8 benefits of using big data for businesses
Big data is a great resource for driving smart business decisions and changes. Here are eight ways that the use of big data is improving how business gets done.
When business leaders hear the term big data, they most naturally think of the massive volumes of data available today. This data is created by e-commerce and omnichannel marketing systems, or IoT-connected devices, or business applications that generate ever more detailed information about transactions and activities. And those are just a few examples.
The sheer scale of the data is daunting, maybe even overwhelming in some cases. But there are great business benefits to be gained by analyzing sets of data. We’ll explore some of these benefits below, but first let’s get a clear idea of what we’re talking about — and there’s more to it than the amount of data.
What is big data?
The term isn’t entirely misleading — the volume of data involved can indeed be staggering — but don’t mistake it for a complete definition. Big data platforms are certainly optimized for large data sets, but I’ve seen many data lakes built to store big data that were smaller than conventional data warehouses in the same organization. Nevertheless, it’s generally true that big data tends to be pretty big.
So, what else is involved? One key aspect is the multiplicity of data types involved. A single big data system may contain XML documents, raw log files, text files, images, video, audio and traditional structured data. This is commonly called the variety of big data, and being able to store and process some of these data types — especially images, video and audio files, which can be very large — does require a system that’s capable of scaling quickly and easily.
Another twist to this is the velocity of the data. That refers to the speed at which it is generated or updated. For example, those log files from monitoring systems, mobile applications, websites and other sources often consist of a continuous stream of readings, perhaps thousands in an hour. You can have data without such velocity, but a well-designed big data architecture should be able to handle it.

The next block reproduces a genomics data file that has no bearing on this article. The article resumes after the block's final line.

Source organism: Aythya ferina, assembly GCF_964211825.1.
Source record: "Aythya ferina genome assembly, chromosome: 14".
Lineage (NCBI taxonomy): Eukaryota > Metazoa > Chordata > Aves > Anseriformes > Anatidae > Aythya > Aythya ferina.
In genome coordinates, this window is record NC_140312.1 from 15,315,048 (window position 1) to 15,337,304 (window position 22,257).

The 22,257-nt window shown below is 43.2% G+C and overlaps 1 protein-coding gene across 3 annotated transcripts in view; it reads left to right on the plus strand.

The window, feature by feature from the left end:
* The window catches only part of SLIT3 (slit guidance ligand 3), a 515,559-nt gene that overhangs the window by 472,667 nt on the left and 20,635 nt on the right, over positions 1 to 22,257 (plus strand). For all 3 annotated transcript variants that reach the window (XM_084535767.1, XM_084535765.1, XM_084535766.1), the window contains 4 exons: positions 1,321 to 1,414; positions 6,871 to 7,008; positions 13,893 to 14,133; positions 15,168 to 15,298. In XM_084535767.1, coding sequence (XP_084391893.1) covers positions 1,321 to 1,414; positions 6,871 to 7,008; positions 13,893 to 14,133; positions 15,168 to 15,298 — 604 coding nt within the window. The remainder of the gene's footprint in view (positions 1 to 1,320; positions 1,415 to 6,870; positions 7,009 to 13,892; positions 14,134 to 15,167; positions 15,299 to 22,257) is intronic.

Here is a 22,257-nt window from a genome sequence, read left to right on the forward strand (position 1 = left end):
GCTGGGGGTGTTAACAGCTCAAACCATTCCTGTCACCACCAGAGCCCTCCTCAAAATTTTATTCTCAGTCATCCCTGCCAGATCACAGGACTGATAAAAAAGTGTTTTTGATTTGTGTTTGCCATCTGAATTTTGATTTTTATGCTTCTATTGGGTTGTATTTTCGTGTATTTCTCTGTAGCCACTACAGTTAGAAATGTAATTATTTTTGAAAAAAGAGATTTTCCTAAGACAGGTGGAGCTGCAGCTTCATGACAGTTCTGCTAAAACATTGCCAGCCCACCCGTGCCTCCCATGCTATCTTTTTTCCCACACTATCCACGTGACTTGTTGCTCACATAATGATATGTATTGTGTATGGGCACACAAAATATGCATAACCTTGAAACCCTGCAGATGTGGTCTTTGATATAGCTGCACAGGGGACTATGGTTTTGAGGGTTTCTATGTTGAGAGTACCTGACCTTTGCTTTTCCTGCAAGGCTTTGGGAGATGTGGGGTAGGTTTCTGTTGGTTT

Many analysts and practitioners have expanded these V’s of big data to include other characteristics, such as veracity and variability. In summary, though, big data typically is a resource with many types of data and the potential for great scale and rapid updates. It also encompasses new ways of storing, processing, managing and analyzing the data that drives business decisions. These new techniques are what enable the data benefits that business executives and IT teams alike are seeking.
Now, let’s look at eight ways in which big data can improve the way we do business.
Better customer insight
When a modern business turns to data to understand its customers — whether individually or in categories — it has a wide range of sources to choose from. Big data sources that shed light on customers include the following:
- traditional sources of customer data, such as purchases and support calls;
- external sources, such as financial transactions and credit reports;
- social media activity;
- data from internal and external surveys; and
- computer cookies.
Clickstream analysis of e-commerce activity is especially useful in an increasingly digital marketplace, shedding light on how customers navigate through a company’s various webpages and menus to find products and services. Companies can see which items customers added to their carts but perhaps removed or later abandoned without purchasing; this provides important clues as to what customers might like to buy, even if they don’t make a purchase.
Not only online stores, but brick-and-mortar locations can also glean useful understanding of their customers, often by analyzing video to learn how visitors navigate through a physical store compared with their navigation of a website.
Increased market intelligence
Just as big data can help us analyze the complex shopping behavior of customers in more detail, it can also deepen and broaden our understanding of market dynamics.
Social media is a common source of market intelligence for product categories ranging from breakfast cereal to vacation packages. For almost any commercial transaction you can imagine, there are people out there sharing their preferences, their experiences, their recommendations … and their selfies! Yes, even of their breakfast fare. These shared opinions are invaluable for marketers.
In fact, big data does not just assist with modern market intelligence; in almost any e-commerce or online market, almost all market intelligence is driven by diverse, ever-changing data.
Agile supply chain management
Whether it is pandemic-driven shortages of toilet paper and other goods, the trade disruption of Brexit or a ship stuck in the Suez Canal, you should be aware by now that modern supply chains are surprisingly fragile.